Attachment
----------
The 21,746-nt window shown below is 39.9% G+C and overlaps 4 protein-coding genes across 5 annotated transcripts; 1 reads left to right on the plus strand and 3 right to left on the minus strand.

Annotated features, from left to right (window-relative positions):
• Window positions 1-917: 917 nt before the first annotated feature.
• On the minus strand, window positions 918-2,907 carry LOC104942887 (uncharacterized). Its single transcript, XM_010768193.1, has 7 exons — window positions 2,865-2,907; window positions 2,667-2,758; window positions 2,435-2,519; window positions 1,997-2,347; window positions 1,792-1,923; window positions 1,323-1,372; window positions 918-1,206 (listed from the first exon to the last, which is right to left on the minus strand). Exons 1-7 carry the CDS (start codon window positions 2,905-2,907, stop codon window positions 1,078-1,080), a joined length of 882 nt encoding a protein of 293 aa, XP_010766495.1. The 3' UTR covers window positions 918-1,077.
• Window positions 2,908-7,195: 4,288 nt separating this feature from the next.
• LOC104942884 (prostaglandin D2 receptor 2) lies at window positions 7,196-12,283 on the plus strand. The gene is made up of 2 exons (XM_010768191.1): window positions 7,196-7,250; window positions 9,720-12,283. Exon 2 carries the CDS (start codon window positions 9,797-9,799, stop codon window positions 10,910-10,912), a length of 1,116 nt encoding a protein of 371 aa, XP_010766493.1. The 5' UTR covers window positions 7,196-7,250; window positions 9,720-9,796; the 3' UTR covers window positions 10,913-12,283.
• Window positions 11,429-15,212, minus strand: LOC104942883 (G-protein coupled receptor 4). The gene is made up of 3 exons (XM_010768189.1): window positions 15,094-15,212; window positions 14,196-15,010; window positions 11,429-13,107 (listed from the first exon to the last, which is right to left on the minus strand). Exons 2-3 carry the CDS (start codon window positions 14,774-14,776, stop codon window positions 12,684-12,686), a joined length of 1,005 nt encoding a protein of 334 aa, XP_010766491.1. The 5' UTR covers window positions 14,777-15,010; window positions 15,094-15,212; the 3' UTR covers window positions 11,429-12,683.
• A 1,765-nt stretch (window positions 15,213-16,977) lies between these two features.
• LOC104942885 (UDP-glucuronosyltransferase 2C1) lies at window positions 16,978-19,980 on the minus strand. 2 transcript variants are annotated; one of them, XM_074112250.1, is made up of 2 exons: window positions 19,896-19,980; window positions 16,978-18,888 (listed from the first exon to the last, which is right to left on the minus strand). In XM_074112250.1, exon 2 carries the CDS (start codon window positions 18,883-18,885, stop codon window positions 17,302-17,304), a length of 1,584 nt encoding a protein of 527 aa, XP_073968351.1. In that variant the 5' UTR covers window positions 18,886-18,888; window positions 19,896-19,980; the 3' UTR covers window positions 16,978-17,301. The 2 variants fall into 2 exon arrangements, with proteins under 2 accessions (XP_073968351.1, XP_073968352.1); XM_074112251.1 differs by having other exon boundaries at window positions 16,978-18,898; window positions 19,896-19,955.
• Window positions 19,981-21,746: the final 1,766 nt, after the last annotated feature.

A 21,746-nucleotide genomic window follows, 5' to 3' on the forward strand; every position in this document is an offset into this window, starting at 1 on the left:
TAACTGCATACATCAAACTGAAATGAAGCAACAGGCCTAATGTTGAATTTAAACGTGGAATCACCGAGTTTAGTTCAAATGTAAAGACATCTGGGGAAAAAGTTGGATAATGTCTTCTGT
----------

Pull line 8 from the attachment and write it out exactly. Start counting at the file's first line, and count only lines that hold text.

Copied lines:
• A 1,765-nt stretch (window positions 15,213-16,977) lies between these two features.